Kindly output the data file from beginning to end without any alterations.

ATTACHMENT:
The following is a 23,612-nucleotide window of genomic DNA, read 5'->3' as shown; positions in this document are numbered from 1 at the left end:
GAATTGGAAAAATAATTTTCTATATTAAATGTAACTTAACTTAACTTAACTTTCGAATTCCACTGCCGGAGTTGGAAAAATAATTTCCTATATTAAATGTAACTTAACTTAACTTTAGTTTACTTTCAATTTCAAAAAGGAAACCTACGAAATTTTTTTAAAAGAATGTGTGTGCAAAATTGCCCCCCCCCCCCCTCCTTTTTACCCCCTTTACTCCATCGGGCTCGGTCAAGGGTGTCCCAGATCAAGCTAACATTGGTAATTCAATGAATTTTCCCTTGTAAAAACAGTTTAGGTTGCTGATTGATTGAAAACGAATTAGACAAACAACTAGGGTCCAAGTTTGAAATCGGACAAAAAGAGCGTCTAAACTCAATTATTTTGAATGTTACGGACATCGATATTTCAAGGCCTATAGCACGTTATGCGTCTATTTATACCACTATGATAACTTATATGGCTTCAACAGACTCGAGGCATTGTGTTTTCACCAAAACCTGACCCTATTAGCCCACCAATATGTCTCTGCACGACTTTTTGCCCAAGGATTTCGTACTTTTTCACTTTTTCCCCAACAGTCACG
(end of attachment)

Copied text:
The following is a 23,612-nucleotide window of genomic DNA, read 5'->3' as shown; positions in this document are numbered from 1 at the left end:
GAATTGGAAAAATAATTTTCTATATTAAATGTAACTTAACTTAACTTAACTTTCGAATTCCACTGCCGGAGTTGGAAAAATAATTTCCTATATTAAATGTAACTTAACTTAACTTTAGTTTACTTTCAATTTCAAAAAGGAAACCTACGAAATTTTTTTAAAAGAATGTGTGTGCAAAATTGCCCCCCCCCCCCCTCCTTTTTACCCCCTTTACTCCATCGGGCTCGGTCAAGGGTGTCCCAGATCAAGCTAACATTGGTAATTCAATGAATTTTCCCTTGTAAAAACAGTTTAGGTTGCTGATTGATTGAAAACGAATTAGACAAACAACTAGGGTCCAAGTTTGAAATCGGACAAAAAGAGCGTCTAAACTCAATTATTTTGAATGTTACGGACATCGATATTTCAAGGCCTATAGCACGTTATGCGTCTATTTATACCACTATGATAACTTATATGGCTTCAACAGACTCGAGGCATTGTGTTTTCACCAAAACCTGACCCTATTAGCCCACCAATATGTCTCTGCACGACTTTTTGCCCAAGGATTTCGTACTTTTTCACTTTTTCCCCAACAGTCACG